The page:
Tayeb Salih Biography, Life, Interesting Facts
Tayeb Salih was born on 12 July 1929 in Al Dabbah, Nothern Province of Sudan. He received his initial education at a quadratic school and the Gordon College in Khartoum, Sudan. Salih attended the University of Khartoum and, after graduating, continued his studies at the University of London. His initial intention was to work in the agricultural field. However, he spent the most of his life working in broadcasting.
Beginning Of Career
After Salih graduated the University of London, he began working at BBC’s Arabic Service, where he was the Head of Drama department. During this time he also wrote a weekly column for the Arabic language newspaper al Majalla. After working in BBC, Salih was hired by the Ministry of Information, Doha, Qatar, where he worked as the Director-General.
Salih’s works are mostly based on his experience living in the communal village, and it is centered around people and the complexity of their relationships. His first novel, “Mawsim al-Hijra ila al-Shamal” was released in 1966. The book was published in English as Season of Migration to the North in 1969, and since then, it has been translated into more than 30 languages. The book tells a story about a young man, who returns to his home village after studying in Europe and is eager to contribute to his country. The book earned Salih critical acclaim, and years later, in 2001, it was declared as the most important Arabic novel of the 20th century. However, the book was banned in Sudan for many years.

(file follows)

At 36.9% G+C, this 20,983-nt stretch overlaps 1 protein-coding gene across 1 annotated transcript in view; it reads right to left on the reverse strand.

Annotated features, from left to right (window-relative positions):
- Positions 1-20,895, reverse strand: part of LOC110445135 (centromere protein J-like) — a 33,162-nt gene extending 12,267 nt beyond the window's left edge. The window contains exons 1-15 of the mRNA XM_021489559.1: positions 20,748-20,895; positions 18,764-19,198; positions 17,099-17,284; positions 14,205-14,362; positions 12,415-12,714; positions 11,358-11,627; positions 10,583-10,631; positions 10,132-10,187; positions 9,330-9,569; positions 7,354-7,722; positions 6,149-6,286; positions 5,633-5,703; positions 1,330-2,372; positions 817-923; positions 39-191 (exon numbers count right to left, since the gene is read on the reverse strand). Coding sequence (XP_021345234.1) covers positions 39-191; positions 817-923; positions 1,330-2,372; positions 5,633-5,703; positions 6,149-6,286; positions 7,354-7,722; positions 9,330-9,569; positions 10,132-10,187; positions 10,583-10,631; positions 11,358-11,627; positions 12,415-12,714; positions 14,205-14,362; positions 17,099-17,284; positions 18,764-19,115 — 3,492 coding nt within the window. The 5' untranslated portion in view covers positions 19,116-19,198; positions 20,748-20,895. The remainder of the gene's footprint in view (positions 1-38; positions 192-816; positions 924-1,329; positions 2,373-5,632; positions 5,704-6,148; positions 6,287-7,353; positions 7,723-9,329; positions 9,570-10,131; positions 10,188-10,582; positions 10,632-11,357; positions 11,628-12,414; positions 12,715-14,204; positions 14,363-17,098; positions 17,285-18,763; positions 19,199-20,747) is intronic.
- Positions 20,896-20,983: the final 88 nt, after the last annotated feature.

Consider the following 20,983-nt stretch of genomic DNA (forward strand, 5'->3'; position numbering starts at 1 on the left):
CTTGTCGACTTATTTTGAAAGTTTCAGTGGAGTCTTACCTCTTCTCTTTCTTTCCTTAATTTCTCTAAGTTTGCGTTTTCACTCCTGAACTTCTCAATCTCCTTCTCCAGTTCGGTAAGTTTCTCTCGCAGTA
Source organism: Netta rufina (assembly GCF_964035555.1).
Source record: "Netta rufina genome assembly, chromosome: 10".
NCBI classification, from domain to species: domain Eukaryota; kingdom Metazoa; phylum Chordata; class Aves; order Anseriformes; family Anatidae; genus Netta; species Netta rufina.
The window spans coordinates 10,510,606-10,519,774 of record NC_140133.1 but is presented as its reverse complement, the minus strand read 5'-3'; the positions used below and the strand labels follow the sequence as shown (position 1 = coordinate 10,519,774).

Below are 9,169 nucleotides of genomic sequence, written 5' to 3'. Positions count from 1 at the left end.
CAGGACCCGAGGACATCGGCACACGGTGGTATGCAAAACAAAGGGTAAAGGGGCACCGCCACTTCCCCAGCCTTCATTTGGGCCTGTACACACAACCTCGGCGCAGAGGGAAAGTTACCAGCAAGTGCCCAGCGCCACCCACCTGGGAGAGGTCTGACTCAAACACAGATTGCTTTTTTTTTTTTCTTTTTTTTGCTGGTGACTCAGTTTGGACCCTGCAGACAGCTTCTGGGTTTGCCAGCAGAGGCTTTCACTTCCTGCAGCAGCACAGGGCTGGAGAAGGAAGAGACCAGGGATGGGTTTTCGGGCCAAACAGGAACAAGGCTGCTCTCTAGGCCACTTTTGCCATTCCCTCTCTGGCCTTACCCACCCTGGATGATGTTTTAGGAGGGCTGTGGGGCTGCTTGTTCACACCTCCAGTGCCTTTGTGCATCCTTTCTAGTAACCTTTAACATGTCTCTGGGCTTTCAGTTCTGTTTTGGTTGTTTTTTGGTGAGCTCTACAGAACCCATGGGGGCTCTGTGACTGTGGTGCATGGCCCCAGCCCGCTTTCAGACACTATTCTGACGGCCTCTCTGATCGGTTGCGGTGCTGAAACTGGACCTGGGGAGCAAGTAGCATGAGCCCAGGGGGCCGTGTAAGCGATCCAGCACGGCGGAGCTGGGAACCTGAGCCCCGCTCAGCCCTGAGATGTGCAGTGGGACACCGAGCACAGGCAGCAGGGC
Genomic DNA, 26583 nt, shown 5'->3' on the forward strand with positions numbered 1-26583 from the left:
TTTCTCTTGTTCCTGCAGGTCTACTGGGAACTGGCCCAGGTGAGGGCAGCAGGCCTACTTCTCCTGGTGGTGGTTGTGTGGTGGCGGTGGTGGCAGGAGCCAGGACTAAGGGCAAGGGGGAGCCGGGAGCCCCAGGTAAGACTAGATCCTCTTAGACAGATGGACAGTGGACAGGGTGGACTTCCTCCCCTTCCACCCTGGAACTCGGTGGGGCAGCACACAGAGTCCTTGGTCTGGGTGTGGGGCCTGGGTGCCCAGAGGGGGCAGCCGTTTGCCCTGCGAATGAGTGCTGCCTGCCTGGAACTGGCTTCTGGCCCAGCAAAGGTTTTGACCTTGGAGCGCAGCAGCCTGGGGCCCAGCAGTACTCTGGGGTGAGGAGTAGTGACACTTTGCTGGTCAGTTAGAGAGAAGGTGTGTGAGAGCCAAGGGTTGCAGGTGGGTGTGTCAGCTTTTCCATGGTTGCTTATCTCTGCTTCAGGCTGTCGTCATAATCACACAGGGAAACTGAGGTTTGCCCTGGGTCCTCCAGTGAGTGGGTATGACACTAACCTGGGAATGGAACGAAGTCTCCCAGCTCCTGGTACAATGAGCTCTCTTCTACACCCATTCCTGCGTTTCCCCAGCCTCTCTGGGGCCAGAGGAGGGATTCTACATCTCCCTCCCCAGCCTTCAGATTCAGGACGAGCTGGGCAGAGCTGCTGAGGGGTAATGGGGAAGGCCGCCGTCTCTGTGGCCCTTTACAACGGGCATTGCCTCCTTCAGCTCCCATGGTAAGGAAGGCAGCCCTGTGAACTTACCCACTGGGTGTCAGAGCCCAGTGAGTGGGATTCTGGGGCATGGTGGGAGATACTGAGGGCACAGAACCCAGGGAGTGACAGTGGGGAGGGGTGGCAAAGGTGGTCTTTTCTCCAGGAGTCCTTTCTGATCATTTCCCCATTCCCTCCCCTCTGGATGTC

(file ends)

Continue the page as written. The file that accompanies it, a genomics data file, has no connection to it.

Salih’s next work was a collection of short stories ‘Urs al-Zayn” (The Wedding of Zein), which was released in 1969. The book was made into a drama play in Libya and Kuwait. It was also adapted into a film with the same name and won an award at the 1976 Cannes Film Festival. After the success of his first two books, Salih published several other novels, which were also translated into English. His best-known work includes “Daw al-Bayt” in 1971, “Maryud” in 1976, “Al-Rajul al Qubrosi” in 1978 and “Doumat Wad Hamid” in 1985.
Salih’s last ten years of career were spent as the representative in the Gulf States for UNESCO. After Salih’s death, a yearly award in his honor has been awarded at the Khartoum International Community School. Salih’s “Season of Migration to the North” was voted as one of the 100 Greatest Books in History in 2002.
Salih married Julia Maclean in 1965. The couple lived in south-west London and had three daughters together.
Salih died on February 18, 2009, of kidney failure.